From the Heart

By Hnin Wathan 8 June 2015

Books on Myanmar’s recent history invariably mention Ba Maw, the country’s prime minister and then NaingandawAdipadi (Head of State) under British and Japanese rule respectively, and the “Thirty Comrades” who played a significant role in Myanmar’s fight for independence.

What makes the new book “A Burmese Heart” unique is that it is the personal account of Daw Tinsa Maw-Naing who was irrevocably connected to this historic and tumultuous period. Not only was she the daughter of Ba Maw, she was also the wife of one of the Thirty Comrades, Bo Yan Naing.

Daw Tinsa Maw-Naing had a relatively privileged upbringing during the British occupation, attending school at St. John’s convent alongside other students from among the “wealthiest families in the country, [who were] mostly Burmese but included a fair mix of Indian, Chinese and half-European girls.”

She lived through the seismic events of Myanmar’s history, from the trial of Saya San, the leader of an anti-British revolt, at which her father was a defense lawyer; to the anti-Indian race riots; the Japanese occupation; the assassination of Gen. Aung San; and the rise of military strongman Gen. Ne Win.

History is usually recounted through the eyes of men—especially when it comes to political events. But having interacted with people like post-independence prime minister U Nu, Gen. Aung San and student leaders at her home when they came to see her father, Daw Tinsa Maw-Naing formed her own unique and vivid perspective. Her recollections of notable figures and their characteristics often differ from what is commonly presented in the history books.

For example, Myanmar people know Saya San as a hero who stood up for the rights of peasants. In the book “Burma and General Ne Win” by Maung Maung, the Judge in Saya San’s trial, U Ba U, saw Saya San as “a thin, small man of medium size. Nobody who did not know of him would have taken him for a leader; but what he lacked in size and height, he made up for in his face and eyes. He had a strong, determined face, and his eyes glowed.”

In the same book, when asked to appeal his death sentence, Saya San was quoted as saying, “So many of my associates and followers have been killed or hanged. I should also go their way.” This showcased his defiance and indifference toward death.

But in Daw Tinsa Maw-Naing’s view, Saya San was just a “part time soothsayer and rebel king, a meek bureaucrat and sometimes medicine man” and who could have been mistaken by her father as “another petty criminal, bicycle thief or common robber” if he had not known better. He was described as not daring to utter a word even to her father who would be defending him at the trial. This version of Saya San is utterly the opposite of that presented in Maung Maung’s book.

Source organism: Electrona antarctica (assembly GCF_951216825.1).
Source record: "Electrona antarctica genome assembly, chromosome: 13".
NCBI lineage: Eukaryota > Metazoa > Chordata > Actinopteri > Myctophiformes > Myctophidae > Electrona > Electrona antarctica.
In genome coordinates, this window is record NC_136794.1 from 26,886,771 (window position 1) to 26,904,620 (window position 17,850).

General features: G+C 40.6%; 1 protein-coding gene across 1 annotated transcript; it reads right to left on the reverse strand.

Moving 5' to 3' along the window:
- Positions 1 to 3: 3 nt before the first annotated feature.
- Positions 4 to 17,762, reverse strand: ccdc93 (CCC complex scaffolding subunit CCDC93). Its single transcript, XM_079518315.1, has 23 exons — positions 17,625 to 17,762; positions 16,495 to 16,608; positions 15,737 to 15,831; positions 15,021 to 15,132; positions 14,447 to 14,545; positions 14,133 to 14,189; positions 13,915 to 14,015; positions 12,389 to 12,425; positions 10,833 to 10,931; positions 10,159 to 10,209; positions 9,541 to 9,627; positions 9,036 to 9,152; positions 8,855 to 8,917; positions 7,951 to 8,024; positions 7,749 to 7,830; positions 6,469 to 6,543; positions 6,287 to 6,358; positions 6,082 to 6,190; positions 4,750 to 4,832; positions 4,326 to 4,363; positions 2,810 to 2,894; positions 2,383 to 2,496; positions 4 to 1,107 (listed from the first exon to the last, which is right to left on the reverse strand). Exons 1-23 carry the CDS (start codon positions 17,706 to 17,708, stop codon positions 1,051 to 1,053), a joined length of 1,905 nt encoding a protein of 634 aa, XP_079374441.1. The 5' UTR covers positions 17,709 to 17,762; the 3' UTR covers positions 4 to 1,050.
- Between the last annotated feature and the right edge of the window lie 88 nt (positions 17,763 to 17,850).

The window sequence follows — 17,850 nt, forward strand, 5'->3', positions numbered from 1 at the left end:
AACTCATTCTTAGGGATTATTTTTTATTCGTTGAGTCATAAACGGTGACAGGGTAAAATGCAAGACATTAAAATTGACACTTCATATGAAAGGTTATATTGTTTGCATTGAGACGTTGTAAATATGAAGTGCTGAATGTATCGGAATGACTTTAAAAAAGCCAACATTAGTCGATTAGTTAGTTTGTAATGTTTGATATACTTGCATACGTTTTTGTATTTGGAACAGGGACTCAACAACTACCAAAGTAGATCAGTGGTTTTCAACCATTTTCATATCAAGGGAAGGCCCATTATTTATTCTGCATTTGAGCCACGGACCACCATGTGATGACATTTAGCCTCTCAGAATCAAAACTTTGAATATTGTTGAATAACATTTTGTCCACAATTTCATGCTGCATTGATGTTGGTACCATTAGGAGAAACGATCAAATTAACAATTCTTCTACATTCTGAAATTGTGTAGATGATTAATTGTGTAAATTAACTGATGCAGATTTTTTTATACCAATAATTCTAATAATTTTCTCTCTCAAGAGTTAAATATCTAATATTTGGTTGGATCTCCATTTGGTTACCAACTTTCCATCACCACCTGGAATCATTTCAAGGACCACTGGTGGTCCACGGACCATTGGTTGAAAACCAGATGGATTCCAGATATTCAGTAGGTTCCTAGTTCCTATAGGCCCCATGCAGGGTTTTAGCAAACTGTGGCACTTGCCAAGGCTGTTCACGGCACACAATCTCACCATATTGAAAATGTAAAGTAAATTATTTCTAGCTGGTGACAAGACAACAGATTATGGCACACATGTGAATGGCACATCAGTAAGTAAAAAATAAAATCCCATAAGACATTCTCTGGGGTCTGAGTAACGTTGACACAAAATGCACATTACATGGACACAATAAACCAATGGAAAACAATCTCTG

Her view of the Thakins also diverges from the mainstream historical narrative. In Myanmar’s history, the Thakins, including figures such as Gen. Aung San, have been hailed as heroes at the forefront of the nationalist movement in the colonial era. But through Daw Tinsa Maw-Naing’s eyes: “with an average age of twenty-five, these Thakins were barely out of their school greens, yawning like schoolboys when Phay Phay [her father] tried to explain to them that building a nation involved more than just blind faith in idealistic dogma.”

Her idolization of her father, Ba Maw, is readily apparent and she often compares him with others. Nevertheless, the book is still a captivating and descriptive narrative put forth by a brilliant woman who became one of the first female English lecturers in the Yangon university system in 1953. She was also resilient enough to spend a number of years at Ye Kyi Aing Detention Center, one of the most notorious in Myanmar, the first year with her four-month-old son in tow. Her crime was to have been the wife of Bo Yan Naing, who had links with the communist underground.

This memoir will resonate with many who experienced similar hardships under successive military regimes in Myanmar, from the time former dictator Gen. Ne Win led a military coup in 1962, including those who lost jobs and future prospects, who were constantly harassed by Special Branch officers, or who, like Daw Tinsa Maw-Naing, were jailed.

A number of memoirs detailing personal struggles under Myanmar’s military regime have surfaced over the years, including, “Twilight Over Burma: My Life as a Shan Princess” by Inge Sargent, “From the Land of Green Ghosts” by Pascal Khoo Thwe, “Little Daughter” by Zoya Phan and “Golden Parasol” by Wendy Law-Yone.

But Daw Tinsa Maw-Naing’s book, co-authored with her grand-daughter Yin Min Vanessa Han, stands out for two reasons. Firstly, the account spans a great length of time—from the British colonial era to the Ne Win regime. Secondly, being the daughter of Baw Maw and the wife of Bo Yan Naing, the lead author brings an insider’s view and offers fascinating, if perhaps controversial, insight into some of the country’s most notable individuals.

Daw Tinsa Maw-Naing, who died in November last year, cited the main reason for writing the book as a desire to tell her story to younger generations. This is indeed a valuable memoir for younger people to learn from.

“A Burmese Heart” will be available at Myanmar Book Center as of June 5, priced at 15,000 kyat. It will also be available on Amazon and as an ebook. This article originally appeared in the June 2015 issue of The Irrawaddy magazine.